I wrote the following article in 2005 after finding that there were few articles in my college newspaper that had anything remotely to do with the Internet. I was going to go through and edit it to fit my sensibilities of grammar and correctness, but I’ll let it stand. In April of 2005 the internet was a different place… people were just getting used to the idea of ‘Wikipedia’ and ‘Youtube’. Newspapers were churning along and the Interwebplace was at least a world where all established companies knew they needed a ‘footing’ in. Today, the Internet has upset so many old ways of interacting with content and brands that old-media corporations without a comprehensive Internet strategy simply fade away. Though only four years away, 2005 was a entirely different world. In this article I tried to get a handle on what elements of the new web would be disruptive and beneficial: (and please keep in mind this article really needs an edit)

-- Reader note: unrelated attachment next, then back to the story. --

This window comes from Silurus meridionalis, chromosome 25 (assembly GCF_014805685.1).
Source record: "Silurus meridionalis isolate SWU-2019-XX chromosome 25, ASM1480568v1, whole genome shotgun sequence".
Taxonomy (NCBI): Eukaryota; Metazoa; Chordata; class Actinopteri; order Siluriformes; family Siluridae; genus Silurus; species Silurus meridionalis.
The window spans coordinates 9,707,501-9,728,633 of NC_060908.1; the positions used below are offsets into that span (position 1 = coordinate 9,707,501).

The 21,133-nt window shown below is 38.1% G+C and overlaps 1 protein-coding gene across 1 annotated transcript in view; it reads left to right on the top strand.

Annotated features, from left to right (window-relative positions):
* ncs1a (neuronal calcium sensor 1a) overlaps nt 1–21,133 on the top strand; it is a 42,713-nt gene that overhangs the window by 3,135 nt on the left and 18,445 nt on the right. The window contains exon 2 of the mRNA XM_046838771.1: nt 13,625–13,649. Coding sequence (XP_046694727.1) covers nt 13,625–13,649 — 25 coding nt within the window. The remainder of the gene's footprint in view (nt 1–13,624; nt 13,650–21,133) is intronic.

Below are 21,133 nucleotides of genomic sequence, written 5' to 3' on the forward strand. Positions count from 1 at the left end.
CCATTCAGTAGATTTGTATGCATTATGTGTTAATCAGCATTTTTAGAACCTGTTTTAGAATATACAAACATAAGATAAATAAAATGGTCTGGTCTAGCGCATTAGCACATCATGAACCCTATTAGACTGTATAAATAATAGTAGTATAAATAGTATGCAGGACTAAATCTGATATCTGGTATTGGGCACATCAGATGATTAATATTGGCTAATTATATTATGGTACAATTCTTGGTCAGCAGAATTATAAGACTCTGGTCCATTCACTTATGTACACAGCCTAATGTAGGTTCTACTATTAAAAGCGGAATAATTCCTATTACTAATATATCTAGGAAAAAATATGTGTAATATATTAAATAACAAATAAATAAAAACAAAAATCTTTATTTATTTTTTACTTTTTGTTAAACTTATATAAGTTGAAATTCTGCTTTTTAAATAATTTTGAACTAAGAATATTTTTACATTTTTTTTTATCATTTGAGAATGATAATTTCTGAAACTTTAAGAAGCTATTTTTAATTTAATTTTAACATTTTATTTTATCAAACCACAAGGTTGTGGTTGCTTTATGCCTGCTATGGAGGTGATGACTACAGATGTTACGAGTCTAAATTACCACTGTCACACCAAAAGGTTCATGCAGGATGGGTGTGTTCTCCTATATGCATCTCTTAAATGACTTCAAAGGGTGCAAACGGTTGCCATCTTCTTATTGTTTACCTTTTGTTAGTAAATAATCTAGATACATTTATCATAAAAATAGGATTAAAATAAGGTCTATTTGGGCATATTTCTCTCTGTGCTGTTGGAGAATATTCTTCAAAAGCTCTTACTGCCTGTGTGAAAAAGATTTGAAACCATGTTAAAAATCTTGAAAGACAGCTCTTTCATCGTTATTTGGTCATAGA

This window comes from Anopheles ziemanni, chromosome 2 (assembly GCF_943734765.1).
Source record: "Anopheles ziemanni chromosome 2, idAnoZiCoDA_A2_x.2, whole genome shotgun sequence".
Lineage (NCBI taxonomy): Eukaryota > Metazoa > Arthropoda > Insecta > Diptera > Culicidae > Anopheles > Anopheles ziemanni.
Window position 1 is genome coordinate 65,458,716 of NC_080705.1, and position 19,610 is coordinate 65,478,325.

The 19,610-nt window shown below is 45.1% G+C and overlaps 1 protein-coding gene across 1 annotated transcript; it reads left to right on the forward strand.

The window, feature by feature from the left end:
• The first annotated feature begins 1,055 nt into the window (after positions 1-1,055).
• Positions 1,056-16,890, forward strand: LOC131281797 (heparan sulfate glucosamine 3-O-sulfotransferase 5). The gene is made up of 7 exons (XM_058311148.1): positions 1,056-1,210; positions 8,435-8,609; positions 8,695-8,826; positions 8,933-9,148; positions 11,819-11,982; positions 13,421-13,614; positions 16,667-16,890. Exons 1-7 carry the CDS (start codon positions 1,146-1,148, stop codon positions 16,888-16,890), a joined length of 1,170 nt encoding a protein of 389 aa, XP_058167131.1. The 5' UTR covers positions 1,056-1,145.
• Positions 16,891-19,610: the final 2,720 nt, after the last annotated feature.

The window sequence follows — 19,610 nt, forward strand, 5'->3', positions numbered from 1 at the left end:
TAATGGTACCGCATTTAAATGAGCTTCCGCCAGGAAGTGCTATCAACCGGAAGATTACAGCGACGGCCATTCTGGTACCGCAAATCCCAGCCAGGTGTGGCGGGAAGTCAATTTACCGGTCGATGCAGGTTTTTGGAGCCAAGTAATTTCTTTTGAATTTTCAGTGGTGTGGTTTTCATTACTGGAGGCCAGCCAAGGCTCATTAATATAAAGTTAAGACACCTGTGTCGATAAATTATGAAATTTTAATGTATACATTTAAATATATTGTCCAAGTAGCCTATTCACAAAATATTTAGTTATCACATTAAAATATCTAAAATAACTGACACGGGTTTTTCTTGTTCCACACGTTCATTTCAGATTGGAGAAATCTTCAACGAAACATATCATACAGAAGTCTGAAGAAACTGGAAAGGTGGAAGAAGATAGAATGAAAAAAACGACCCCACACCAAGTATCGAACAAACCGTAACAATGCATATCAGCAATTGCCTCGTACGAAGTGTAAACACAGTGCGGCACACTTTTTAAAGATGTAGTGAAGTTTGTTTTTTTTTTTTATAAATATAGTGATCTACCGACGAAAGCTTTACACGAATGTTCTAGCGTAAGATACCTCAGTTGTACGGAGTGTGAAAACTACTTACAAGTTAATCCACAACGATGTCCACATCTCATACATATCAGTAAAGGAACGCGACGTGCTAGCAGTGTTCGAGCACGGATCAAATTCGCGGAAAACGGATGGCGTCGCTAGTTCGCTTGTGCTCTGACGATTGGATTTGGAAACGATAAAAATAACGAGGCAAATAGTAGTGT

When the Internet began to really grow in the late 90s, the public understood it as a useful parallel to the more tangible content delivery systems already in place. It was believed that magazines, newspapers, and television would exert their presence primarily in the realm of non-Internet space, but each would have a presence on the net to offer extras like an archive of their content or a place for last week’s crossword puzzle answers. Against the wishes of the big media, software, and information-delivery corporations, the online community began to make its own content, sell products, tell the world’s news, and entertain the masses. The net’s producers are not only making this global content more cheaply, but its quality and integrity far surpasses the more corporate producers. This shift in authorship has implications in every aspect of visible media and software.